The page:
Far too many people don’t give orange peels the credit they deserve. We simply view it as the protector of the juicy, delicious fruit inside. And when we’re done eating said fruit, we throw away the peel (hopefully in a compost bin). It’s a shame, though, because the peel has a lot to offer, too—like orange zest! 

In this article, we’ll cover why orange zest is used so often, in addition to how to zest an orange.

orange peel in drink
Source: Unsplash
Orange zest is a key ingredient in cocktails like the negroni.

What Is Orange Zest?

To put it simply, orange zest is made up of tiny pieces or very skinny strips of an orange peel. People typically add a little bit of zest to certain foods or drinks. 

Why Do Recipes Use Orange Zest?

Orange zest can be a wonderful addition to many different types of food and drinks—from salad dressings to cakes and cookies to cocktails and mocktails. Don’t be fooled by the size of these morsels. It is packed with flavor, adding a pleasant (and slightly tangy) pop of citrus and taking each bite or sip to the next level.

Plus, the scent of the zest adds to the overall experience, too. In fact, it’s widely believed that about 80% of your flavor perception comes from the smell of the food (not the actual taste!). 

Is Orange Peel the Same as Zest?

The short answer: No, not exactly! You see, there are two main parts of an orange peel: the rind and the pith. The orange-colored rind is the very outer part of the peel, and the pith, which is a white-ish color, is the part between the rind and the orange’s delectable juicy center. The rind—and only the rind—provides zest.

Now that you know what it is, you may be wondering how to make orange zest. Well, we’ve got you covered there, too.

How to Zest an Orange

orange zest
Source: Pixabay
One orange provides plenty of zest!

Tools You Can Use for Zesting

Good news: When it comes to how to make orange zest, there are a few different kitchen tools you can use. If you’re wondering how to zest an orange without a zester, we have even better news: Of the six items on the list below, only one is a zester. So, chances are, you’ll have at least one of these and be able to zest just fine. Here’s what you can use:

  • Zester
  • Microplane (or rasp grater)
  • Hand grater
  • Box grater
  • Vegetable peeler
  • Paring knife (or a similar small, short-bladed knife)

Step 1: Wash the Orange

First things first: Wash your fruit to remove any bacteria or dirt.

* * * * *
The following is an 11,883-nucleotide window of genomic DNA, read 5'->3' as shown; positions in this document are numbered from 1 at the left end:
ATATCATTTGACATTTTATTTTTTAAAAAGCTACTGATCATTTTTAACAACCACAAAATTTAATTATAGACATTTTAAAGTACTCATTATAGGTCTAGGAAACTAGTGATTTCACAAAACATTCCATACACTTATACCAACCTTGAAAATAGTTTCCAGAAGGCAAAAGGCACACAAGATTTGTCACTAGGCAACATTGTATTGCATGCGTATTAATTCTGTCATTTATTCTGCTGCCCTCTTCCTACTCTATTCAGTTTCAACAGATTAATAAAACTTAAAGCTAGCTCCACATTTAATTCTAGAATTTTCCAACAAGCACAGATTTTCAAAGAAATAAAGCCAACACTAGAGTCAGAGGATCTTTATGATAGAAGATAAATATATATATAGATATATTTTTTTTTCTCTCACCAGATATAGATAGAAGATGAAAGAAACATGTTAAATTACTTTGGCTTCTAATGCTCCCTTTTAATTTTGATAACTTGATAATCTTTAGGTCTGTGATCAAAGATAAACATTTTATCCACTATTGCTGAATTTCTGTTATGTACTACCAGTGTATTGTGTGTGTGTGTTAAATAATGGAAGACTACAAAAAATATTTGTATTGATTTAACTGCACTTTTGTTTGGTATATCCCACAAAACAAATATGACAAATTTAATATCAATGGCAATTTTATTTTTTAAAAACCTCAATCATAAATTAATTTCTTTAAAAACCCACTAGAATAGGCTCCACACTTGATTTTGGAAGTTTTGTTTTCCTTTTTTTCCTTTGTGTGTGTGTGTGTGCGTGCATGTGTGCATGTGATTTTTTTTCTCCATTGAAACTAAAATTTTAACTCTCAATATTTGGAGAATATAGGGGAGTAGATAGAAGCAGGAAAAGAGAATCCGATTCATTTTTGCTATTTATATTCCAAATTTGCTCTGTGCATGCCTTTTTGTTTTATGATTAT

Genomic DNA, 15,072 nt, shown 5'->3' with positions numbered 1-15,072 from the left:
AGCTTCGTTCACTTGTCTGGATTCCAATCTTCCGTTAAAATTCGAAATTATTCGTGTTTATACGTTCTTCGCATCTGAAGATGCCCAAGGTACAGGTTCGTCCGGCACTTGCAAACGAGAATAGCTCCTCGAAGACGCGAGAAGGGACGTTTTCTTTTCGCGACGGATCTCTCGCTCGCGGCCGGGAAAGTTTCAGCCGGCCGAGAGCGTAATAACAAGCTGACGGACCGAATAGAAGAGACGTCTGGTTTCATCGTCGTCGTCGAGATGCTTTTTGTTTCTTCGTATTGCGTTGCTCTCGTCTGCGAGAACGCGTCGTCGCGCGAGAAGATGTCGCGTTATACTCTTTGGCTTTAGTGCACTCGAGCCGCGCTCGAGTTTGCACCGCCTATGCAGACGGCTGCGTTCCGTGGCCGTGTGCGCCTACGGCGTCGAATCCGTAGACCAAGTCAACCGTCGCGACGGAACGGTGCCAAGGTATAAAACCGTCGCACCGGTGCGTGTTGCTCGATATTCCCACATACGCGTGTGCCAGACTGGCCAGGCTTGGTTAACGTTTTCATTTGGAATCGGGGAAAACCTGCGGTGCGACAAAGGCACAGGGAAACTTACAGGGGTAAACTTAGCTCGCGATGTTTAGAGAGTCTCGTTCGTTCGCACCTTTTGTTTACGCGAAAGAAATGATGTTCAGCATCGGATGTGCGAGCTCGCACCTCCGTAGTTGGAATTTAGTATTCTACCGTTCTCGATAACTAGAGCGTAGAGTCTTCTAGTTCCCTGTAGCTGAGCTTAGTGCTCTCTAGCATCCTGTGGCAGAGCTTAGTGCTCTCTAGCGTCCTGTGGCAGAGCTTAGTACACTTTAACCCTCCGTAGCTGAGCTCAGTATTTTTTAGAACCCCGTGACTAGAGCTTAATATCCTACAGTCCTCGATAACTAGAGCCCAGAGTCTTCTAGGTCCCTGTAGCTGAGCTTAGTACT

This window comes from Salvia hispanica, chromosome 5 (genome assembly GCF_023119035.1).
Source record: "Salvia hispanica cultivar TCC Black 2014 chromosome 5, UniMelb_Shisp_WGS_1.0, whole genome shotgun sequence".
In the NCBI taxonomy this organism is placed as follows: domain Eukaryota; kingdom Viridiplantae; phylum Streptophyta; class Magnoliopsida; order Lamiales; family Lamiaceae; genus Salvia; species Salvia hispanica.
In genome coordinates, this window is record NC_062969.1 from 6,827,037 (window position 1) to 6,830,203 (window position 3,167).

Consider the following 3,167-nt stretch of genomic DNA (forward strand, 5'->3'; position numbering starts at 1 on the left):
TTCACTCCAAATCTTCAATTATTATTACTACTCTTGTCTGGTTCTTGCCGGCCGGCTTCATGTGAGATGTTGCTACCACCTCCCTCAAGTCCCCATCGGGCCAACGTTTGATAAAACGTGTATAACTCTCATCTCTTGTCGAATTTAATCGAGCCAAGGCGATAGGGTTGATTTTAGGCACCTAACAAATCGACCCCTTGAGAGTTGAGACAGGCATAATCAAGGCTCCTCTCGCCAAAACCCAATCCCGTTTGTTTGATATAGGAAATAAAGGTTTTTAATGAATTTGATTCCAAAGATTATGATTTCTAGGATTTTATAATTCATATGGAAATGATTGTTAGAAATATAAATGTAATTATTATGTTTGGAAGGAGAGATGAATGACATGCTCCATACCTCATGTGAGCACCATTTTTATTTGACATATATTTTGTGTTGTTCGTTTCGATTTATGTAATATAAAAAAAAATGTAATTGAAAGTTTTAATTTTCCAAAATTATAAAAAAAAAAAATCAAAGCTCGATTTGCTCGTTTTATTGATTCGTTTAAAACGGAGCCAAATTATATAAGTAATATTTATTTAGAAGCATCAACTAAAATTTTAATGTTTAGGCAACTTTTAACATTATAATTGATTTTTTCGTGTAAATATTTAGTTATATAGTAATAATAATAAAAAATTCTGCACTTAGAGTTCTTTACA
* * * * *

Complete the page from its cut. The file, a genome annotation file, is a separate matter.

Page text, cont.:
Step 2: Hold the Orange in One Hand and Your Tool in the Other

An important note: Don’t take the peel off your orange before doing this! You should zest an orange with the peel still on. Hold the orange in your non-dominant hand and your tool of choice in your dominant hand (or your writing hand). 

Step 3: Press the Tool Lightly Against the Orange and Drag

Press your zester, grater, peeler, or knife against the orange. If you’re using a knife, you should press the sharp edge of the blade against the orange. It should be pointing diagonally away from you so that you can press into the peel but also drag the blade along the curve of the orange. Apply a small amount of pressure and drag the tool away from you.

If you’re not pressing hard enough, the tool will just skim along the surface. Apply a bit more pressure until some of the rind starts to fall off the orange. If you’re pressing too hard, you’ll see some of white pith separate from the orange. That’s okay—just be a bit gentler. Once you find the right amount of pressure, keep going until you have the amount of zest you need. 

Step 4: Cut the Zest into Tiny Pieces

Note: This step is only for those of you who use a knife or vegetable peeler, as these two tools will leave you with pieces that are larger than you want. Take each strip and mince it into smaller pieces. Voilà—you’ve got orange zest!

How to Store Orange Zest

Separate the zest into tablespoon-sized clumps on a piece of wax paper. Then, keeping the wax paper flat, lay it on top of a plate or on the bottom of a food storage container and put it in the freezer for a few hours. Once frozen, remove the spoonfuls of zest from the paper, put them into an airtight bag, and place it in the freezer until you need it. 

Orange Zest Substitutes

There are a few different ingredients you can use as a zest substitute. If it’s that pop of citrus you’re looking for, you can use the zest from other citrus fruits, like lemon, lime, or grapefruit. You can also use citrus fruit extract. If you want to use zest to add a bit of acid to your dish (like in your salad dressing or marinade), you have another orange zest substitute option: vinegar!

Learn How to Mince

Knife Skills: A Mini Class to Chop Like a Chef

Orange Zest Recipe

Total time: 5 minutes

Yield: 2-3 tablespoons


  • 1 orange


  1. Rinse the orange before zesting. 
  2. Hold the whole orange in your non-dominant hand and your tool of choice in your dominant hand. 
  3. Press your tool of choice against the orange until some of the rind starts to fall off the orange, moving around the orange to extract more rind.
  4. If needed, mince each strip into smaller pieces.

Written by:

Abby Wolfe